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Registering article "reads"

Hey guys, got a project going where users can read and comment on different news articles.

However, I'm a little bit stuck on how best to count the number of times a user has read an article.

For example, the simplest way to record the number of reads is by using a "read_count" field in my "article" table and then incrementing this field every time a user clicks on the link for an article (I would call the increment function just before I load the view).

But it's quite obvious with the above method that I won't get a true representation of the number of reads. Users who refresh their page would induce another increment on the read count.

So I think the best way is doing it so that any reads registered in a 10 minute period count as only 1 read.

I'm thinking I'll need to use the session class and use the session ID's and tie in with the session refresh time.

So finally, I would then need another table in my database called "article_read", which will store information which will be refreshed every 10 minutes, and then every 10 minutes I would use that information to update the read_count field in the article table.

Hmmm, rambling a bit now! Does anyone have experience with this sort of thing?


i think you better make the read time dynamic because you can have articles that only have one or two paragraphs and others that are several long. But the base of your idea seems solid.

Sure, but I'm not sure if that would make too much difference. I don't think it matters how long it takes a person to get through a news article.

I just want it so that if I view the same article once a day, it will count as 7 views after one week.

But if I viewed the article 10 times in 30 minutes it would only count as 3 views, or something like that.

I need it to be able to determine which articles are more popular than others, but I've also got a rating mechanism which requires the number of times an article as been viewed.

maybe you are right but to fine tune your method further in the case of 10 times in 30 minutes the count should be 1 view if the viewing is consecutive. To check if the viewing of the article is consecutive you can check if the article is requested a second time after the first time expired within the reading time you set.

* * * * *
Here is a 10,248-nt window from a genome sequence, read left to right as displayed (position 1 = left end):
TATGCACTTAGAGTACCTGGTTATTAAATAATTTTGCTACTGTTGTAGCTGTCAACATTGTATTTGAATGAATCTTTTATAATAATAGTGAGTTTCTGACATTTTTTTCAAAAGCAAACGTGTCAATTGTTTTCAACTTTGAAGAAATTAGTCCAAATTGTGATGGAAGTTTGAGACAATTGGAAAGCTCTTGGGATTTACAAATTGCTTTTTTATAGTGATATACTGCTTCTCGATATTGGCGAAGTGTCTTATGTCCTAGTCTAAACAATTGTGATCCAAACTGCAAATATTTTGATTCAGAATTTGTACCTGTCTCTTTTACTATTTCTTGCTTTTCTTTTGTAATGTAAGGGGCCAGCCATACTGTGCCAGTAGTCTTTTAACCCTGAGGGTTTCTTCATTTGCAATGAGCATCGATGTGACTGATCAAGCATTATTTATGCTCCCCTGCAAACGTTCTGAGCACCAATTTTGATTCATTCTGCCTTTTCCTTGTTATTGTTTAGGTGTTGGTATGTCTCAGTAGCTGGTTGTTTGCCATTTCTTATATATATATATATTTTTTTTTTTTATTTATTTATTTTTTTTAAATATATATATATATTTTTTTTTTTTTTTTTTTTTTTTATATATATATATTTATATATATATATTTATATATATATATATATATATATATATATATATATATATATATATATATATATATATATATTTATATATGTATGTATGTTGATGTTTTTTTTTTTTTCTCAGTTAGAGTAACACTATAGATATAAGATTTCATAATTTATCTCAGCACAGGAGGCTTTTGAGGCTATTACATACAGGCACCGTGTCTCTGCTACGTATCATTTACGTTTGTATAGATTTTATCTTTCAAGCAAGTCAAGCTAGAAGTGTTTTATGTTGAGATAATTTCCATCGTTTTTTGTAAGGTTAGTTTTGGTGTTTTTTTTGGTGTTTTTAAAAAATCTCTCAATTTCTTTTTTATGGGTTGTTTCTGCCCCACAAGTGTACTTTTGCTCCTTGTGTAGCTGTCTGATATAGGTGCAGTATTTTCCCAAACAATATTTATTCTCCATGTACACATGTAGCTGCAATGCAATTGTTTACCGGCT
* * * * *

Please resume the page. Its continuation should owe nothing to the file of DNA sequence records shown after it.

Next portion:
To be more concrete : reading started at 12.00 with a 10 minute reading time, so if the reader reloads the article before 12.20 it's 1 view. If the second time the reader loads the page is 12.12 it's still 1 view if the page is reloaded before 12.32, and so on.

I think with that system the reading time becomes important.

[eluser]GSV Sleeper Service[/eluser]
Quote:But it’s quite obvious with the above method that I won’t get a true representation of the number of reads.

From my experience, the only people that care about page impressions are marketeers, and they couldn't care less if the numbers are slightly inaccurate, they just want to see big numbers, which is probably why lots of sites now split content into multiple pages.

It sounds pretty easy to accomplish...

// TODO - Make sure the browser supports cookie before increasing the counter;

There are two things you would need to know:
1. It's very easy to delete the cookie...
2. If the cookie doesn't exists, make sure the browser supports cookies so we don't increase the counter for browsers that simply don't even support cookies (and make us think like they were never counted).

[eluser]Nick Husher[/eluser]
A log table that tracks referrer and name info would be more useful overall. You could create a hook that would open the database, read in the header information (incoming IP address, name and browser info, and referrer [if any]), then load the article. In this way you could run some more sophisticated data analysis when you figure out what your data actually looks like.

That's way more complex, it sounds like he needs something simple (such a counter).

Nick Husher - That's the way I log whatever I need (IP, referrer, user_agent, etc.), glad to know I'm on the right path! :-)

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